Is Your Birth Control Ruining Your Sex Life? Experts explain

Editor’s Note: Sign up for the Stress But Less CNN newsletter. Our six-part mindfulness guide informs and inspires you to reduce stress as you learn how to harness it.


Are your birth control pills ruining your sex life? Maybe, experts say, but it’s complicated.

When comedian Whitney Cummings joined Rachel Bilson on the March 13 episode of the actor’s “Broad Ideas” podcast, both women shared that they’d never had an orgasm from sex until they stopped taking hormonal birth control pills.

Difficulty reaching orgasm or a decreased sex drive is not an uncommon experience, especially for women and those with female genitalia, said Dr. Elisabeth Gordon, a sexual health psychiatrist based in New York City. But the evidence that birth control causes these problems is mixed, she added.

Most people who take birth control pills won’t experience a change in their libido, while some see it increase and others see it decrease, Gordon said.

However, if you’re experiencing roadblocks during intimacy, there are ways to balance pleasure and protection, Gordon said.

Why would birth control pills ruin your sex life?

The way combination pills work — containing both progesterone and estrogen — prevents ovulation, said Dr. Alyssa Dweck, a gynecologist based in New York.

Not ovulating may mean that there is no hormone surge during a menstrual cycle that motivates someone to have sex so that the species can continue to reproduce, she added.

Another theory is that the pill with estrogen increases a protein in the liver that binds testosterone, meaning there’s less free testosterone in the bloodstream and, therefore, potentially less sex drive or more difficulty having an orgasm, Dweck said.

“There’s been a lot of controversy on this topic for years,” Dweck said. “I’ve been in the practice for 29 years and this has been a point of discussion all along.”

In general, if turning on a man takes a light switch, turning on a woman takes over mission control, Dweck said.

And that means that for many people, drive inhibition could be caused by a number of factors, she said.

Yes, birth control can alter desire levels, but the pregnancy protection it provides allows some people to engage in their sexuality with more freedom, Gordon said.

Who you’re attracted to on the pill may also be different than who you’re attracted to without the pill, so the partner you couldn’t keep your hands off of could become less attractive, Dweck added.

But stress in other aspects of life and past trauma can also make it harder to want and enjoy sex, Dweck said. In those cases, working with a mental health professional can be a good place to start.

The problem can also be physiological. It’s hard to want sex if you expect dryness or pain during intimacy, Gordon said.

That’s when it’s important to see a gynecologist, especially one with a focus on sexual health, Gordon said.

When it comes to sex, good communication is always a good idea.

Talking about excitement and pleasure can be especially sensitive, because the other partner may view the lack of desire as a criticism, said Dr. Kristen Mark, a professor of sexual health education at the University of Minnesota Medical School.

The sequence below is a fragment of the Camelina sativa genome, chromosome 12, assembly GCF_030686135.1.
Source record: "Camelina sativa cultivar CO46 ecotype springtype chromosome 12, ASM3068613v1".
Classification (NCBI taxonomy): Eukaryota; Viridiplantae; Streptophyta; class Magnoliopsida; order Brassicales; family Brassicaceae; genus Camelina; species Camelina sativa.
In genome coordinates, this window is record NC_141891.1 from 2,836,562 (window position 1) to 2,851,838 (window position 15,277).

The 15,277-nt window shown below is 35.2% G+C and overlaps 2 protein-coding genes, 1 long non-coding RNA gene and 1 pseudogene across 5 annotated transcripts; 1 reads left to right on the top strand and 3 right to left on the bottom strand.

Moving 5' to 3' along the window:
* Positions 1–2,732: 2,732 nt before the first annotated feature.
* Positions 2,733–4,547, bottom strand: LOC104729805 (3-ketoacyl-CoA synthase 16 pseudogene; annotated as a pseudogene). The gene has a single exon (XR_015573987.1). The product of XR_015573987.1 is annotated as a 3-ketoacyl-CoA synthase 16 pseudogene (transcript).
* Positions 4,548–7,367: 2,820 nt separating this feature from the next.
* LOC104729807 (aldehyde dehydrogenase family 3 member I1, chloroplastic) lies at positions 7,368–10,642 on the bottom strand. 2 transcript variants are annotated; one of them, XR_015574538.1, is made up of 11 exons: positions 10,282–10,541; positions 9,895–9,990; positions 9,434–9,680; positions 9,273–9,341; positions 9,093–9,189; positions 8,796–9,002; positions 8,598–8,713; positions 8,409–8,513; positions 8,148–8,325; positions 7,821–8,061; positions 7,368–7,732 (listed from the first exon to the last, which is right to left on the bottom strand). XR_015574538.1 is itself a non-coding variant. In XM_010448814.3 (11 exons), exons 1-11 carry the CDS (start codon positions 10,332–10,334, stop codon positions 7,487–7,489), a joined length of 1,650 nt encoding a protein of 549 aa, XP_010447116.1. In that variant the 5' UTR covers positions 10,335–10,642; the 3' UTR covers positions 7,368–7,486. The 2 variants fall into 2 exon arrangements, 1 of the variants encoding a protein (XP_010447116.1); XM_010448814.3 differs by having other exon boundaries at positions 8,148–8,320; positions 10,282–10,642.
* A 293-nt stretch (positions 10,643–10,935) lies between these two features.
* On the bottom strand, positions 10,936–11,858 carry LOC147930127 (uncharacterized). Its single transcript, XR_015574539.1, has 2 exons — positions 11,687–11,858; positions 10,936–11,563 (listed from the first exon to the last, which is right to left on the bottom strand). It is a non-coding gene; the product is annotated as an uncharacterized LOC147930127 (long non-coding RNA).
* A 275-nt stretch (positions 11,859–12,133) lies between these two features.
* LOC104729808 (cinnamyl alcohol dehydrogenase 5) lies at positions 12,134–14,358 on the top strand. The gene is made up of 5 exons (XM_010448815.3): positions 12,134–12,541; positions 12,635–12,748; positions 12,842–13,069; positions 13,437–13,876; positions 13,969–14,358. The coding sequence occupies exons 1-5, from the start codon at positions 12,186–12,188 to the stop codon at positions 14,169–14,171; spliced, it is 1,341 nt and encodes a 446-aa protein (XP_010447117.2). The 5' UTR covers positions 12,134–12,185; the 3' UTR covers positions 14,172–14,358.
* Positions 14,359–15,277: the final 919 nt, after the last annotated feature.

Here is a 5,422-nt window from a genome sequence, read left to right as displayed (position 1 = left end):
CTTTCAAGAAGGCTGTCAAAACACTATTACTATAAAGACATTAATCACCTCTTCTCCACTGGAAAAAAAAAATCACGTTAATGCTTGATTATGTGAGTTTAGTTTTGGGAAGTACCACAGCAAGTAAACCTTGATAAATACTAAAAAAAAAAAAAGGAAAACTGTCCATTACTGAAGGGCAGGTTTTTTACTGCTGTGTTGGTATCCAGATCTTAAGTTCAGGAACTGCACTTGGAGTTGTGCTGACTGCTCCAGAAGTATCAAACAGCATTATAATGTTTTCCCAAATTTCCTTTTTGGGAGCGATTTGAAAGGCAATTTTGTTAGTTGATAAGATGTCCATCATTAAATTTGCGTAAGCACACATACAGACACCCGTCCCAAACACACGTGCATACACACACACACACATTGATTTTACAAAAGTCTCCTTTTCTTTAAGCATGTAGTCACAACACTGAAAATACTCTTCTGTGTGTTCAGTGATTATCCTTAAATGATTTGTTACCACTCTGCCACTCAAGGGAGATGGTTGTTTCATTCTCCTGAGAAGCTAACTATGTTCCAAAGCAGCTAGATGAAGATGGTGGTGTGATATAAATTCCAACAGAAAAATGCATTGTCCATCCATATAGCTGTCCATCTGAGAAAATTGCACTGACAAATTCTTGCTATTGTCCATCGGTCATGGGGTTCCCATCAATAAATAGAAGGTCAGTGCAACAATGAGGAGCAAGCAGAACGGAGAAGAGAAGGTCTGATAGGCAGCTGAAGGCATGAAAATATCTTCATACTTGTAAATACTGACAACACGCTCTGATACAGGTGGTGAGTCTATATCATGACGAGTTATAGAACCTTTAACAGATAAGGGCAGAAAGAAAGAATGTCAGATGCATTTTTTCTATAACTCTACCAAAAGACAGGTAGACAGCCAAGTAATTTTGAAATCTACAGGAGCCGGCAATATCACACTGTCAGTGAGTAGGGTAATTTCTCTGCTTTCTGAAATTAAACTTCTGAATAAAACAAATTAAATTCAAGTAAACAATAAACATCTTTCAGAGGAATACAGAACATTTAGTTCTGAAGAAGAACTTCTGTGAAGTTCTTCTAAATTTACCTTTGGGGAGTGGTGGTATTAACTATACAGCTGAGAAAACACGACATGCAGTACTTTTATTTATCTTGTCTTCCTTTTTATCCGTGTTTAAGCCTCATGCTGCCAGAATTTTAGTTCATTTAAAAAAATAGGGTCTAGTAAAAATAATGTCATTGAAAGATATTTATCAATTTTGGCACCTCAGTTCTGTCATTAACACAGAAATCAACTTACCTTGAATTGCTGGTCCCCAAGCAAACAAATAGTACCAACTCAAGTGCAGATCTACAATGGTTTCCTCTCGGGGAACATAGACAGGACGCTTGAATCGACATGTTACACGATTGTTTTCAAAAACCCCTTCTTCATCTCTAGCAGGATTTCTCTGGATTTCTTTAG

“Sexual criticism… can be extremely difficult to accept. And we tend to take those things more personally than other kinds of conversations,” Mark said.

As with most relationship conversations, Mark recommended putting yourself at the center of the conversation and talking about your own experiences and intentions, rather than how you feel about the other person.

Your opening might sound like this: “I bring this up because I want to feel the best I can about our sex life, and I know we can feel good about our sex life.” So I just want to talk to you about some of these things.

Discuss the topic in a casual way to avoid sounding too important. It’s especially important to start the conversation in a positive environment — and not in the heat of the moment, she added.

For some people, a temporary break from medication can be helpful, Dweck said.

Taking a three-month break from the pill will help you see if the symptoms you’re experiencing are related to the medication, she added.

But that exploratory plan doesn’t work for everyone. Some people use birth control pills to treat other conditions, such as severe cramps, hormonal imbalances or acne, Dweck said.

It’s important to work with your health care providers to assess whether other birth control methods can provide the birth control, symptom management and sexual spark you’re looking for, she added.

“I think if it’s really affecting your relationship or your own well-being, it’s time to talk to your doctor,” Mark said.

For some people, medications may be available to increase sex drive.

Seeing a sex therapist is often helpful for these issues, but not everyone has access to these professionals, Gordon said.

The important thing to remember is that sexuality is individual and what works for one person may not work for the next person. Work with your medical and mental health providers to find what’s best for you, Mark stressed.

Leave a Reply

Your email address will not be published. Required fields are marked *